President Trump signed an Executive Order today reestablishing the White House National Space Council. Created by law in 1988 and operational under the George H.W. Bush Administration, the Council has not been funded or staffed since the end of his administration in January 1993. It was chaired during his Administration by Vice President Dan Quayle. Now it will be chaired by Vice President Mike Pence.
Space Frontier Foundation Honors NewSpace Pioneers For Advancing Space Exploration
Source: Space Frontier Foundation
The Space Frontier Foundation, the leading non-profit organization dedicated to opening the space frontier to human settlement, will honor five industry leaders for their advocacy and commitment to expanding commercial space efforts. Honorees will be recognized during the NewSpace 2017 Awards Ceremony at Novela, San Francisco, CA, on June 29.
Winners Of Student Mars Art (SMArt) Contest Announced
Source: The Mars Society
Over 140 students from around the world entered the Mars Society’s Student Mars Art (SMArt) contest over the past few months. The objective of the international competition was for students to depict any phase of the human future on the planet Mars, from first landing to full settlement.
The first-ever mission to demonstrate an asteroid deflection technique for planetary defense — the Double Asteroid Redirection Test (DART) — is moving from concept development to preliminary design phase, following NASA’s approval on June 23.
When an asteroid struck the Russian city of Chelyabinsk in 2013, the blast from the asteroid’s shock wave broke windows and damaged buildings as far away as 58 miles (93 kilometers), injuring more than 1,200 people. In support of NASA’s Planetary Defense Coordination Office, researchers are creating 3-D models and using one of NASA’s most powerful supercomputers to produce simulations of hypothetical asteroid impact scenarios. Their results help first responders and other agencies to identify and make better informed decisions for how best to defend against life-threatening asteroid events.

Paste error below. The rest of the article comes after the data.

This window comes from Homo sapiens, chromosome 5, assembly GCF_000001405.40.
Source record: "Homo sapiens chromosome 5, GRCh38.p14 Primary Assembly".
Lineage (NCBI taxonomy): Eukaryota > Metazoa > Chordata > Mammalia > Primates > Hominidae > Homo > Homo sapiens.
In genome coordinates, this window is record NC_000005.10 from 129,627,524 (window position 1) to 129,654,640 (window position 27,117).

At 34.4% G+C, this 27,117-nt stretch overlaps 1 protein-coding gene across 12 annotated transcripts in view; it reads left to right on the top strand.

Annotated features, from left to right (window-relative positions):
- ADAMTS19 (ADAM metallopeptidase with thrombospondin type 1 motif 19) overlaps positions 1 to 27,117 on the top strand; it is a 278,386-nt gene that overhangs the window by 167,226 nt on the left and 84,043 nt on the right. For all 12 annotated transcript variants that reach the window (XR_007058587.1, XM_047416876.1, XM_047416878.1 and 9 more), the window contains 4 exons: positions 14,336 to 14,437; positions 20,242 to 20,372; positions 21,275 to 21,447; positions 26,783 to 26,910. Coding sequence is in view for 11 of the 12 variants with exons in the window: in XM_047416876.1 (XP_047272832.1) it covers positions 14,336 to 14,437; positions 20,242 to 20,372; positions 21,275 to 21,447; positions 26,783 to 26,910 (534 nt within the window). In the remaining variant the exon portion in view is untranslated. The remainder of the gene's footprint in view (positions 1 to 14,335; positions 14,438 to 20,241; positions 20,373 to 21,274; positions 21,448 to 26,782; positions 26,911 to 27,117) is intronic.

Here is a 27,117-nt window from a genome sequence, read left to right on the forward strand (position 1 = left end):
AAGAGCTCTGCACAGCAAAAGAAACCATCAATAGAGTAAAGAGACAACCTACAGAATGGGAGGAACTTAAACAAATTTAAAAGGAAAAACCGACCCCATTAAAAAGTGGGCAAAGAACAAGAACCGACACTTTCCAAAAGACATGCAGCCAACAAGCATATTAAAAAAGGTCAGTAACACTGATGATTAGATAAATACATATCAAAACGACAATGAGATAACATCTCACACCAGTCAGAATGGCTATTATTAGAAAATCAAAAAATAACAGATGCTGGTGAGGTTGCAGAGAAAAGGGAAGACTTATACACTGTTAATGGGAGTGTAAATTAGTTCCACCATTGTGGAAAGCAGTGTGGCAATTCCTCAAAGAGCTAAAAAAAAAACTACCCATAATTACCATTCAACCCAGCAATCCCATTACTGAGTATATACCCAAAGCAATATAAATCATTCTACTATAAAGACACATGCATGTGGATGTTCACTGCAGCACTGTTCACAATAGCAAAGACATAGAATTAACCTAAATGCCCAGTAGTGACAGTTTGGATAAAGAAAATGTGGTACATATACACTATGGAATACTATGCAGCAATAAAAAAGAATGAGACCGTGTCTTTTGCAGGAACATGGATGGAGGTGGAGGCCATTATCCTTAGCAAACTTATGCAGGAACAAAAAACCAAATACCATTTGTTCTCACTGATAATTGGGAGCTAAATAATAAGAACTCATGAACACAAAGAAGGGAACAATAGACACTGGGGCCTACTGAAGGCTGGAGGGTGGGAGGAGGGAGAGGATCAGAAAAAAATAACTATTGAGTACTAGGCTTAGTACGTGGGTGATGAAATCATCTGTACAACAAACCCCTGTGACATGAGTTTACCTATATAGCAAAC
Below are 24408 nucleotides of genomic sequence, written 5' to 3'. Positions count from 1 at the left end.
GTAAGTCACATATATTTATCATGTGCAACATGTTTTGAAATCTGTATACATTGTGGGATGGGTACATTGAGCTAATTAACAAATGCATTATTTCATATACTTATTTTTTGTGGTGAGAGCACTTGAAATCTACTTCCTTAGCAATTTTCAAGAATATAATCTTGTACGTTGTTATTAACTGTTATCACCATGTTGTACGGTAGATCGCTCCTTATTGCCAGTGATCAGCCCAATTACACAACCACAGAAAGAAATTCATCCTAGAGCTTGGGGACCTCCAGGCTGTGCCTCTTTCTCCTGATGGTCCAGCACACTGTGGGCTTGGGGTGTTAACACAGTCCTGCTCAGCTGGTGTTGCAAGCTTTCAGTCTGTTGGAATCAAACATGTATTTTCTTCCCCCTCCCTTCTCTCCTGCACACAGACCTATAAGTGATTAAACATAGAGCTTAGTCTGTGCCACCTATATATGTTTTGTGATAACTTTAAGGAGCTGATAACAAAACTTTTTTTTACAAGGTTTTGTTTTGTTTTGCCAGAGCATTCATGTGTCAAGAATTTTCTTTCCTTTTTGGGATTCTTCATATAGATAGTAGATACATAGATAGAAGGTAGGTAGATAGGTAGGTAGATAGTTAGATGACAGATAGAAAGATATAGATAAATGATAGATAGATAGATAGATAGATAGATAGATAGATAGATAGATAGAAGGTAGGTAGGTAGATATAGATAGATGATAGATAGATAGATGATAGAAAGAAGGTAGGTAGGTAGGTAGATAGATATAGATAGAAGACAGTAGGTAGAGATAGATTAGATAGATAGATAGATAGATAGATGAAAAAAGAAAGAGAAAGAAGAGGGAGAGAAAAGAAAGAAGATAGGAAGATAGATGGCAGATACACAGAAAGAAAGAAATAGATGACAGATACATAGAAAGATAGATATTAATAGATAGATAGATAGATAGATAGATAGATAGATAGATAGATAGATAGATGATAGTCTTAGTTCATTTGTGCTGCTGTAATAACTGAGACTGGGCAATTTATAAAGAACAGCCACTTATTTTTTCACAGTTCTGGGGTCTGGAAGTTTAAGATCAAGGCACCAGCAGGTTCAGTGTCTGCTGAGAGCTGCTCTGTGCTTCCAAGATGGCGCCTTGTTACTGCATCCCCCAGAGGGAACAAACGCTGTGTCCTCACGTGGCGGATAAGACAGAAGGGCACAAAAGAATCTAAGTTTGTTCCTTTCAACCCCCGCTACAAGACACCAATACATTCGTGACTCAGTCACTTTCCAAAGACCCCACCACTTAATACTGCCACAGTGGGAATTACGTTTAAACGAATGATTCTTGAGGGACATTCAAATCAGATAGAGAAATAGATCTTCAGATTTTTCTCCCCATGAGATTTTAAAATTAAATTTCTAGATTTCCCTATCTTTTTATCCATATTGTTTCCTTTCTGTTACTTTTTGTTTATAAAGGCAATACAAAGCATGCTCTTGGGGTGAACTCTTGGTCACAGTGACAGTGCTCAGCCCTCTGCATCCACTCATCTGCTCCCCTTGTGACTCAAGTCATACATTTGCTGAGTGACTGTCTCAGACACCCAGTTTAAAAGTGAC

Vice President Mike Pence will visit NASA’s Kennedy Space Center in Florida on Thursday, July 6. NASA Television and the agency’s website will provide live coverage for parts of the visit starting at noon EDT with Air Force Two’s arrival at Kennedy’s Shuttle Landing Facility runway, as well as a special address to the center’s workforce at 12:50 p.m.
‘Elementary, My Dear Deposit…’
In this image, NASA’s Mars Reconnaissance Orbiter (MRO) observes an impact crater with associated bright deposits that at first glance give the appearance of seasonal frost or ice accumulations. MRO has an onboard spectrometer called CRISM that can distinguish between ices and other minerals. Unfortunately, there is currently no coverage of this particular spot. However, it can be deduced through several lines of evidence that this is, in fact, not ice.
Sentinel-2 Data Coming Soon To GBDX
We’ve long heard that customers, partners and users of our Geospatial Big Data platform, GBDX, would find incredible value in the ability to access open-source content with the same enterprise-grade tools we make available to conduct geospatial analytics with commercial satellite imagery. On the heels of adding MDA’s RADARSAT-2 data to GBDX, we’re proud to announce the forthcoming availability of broad-area Earth imagery from the European Space Agency (ESA)’s Sentinel-2 spacecraft for our users to access and analyze within our cloud-based environment, at continental scale.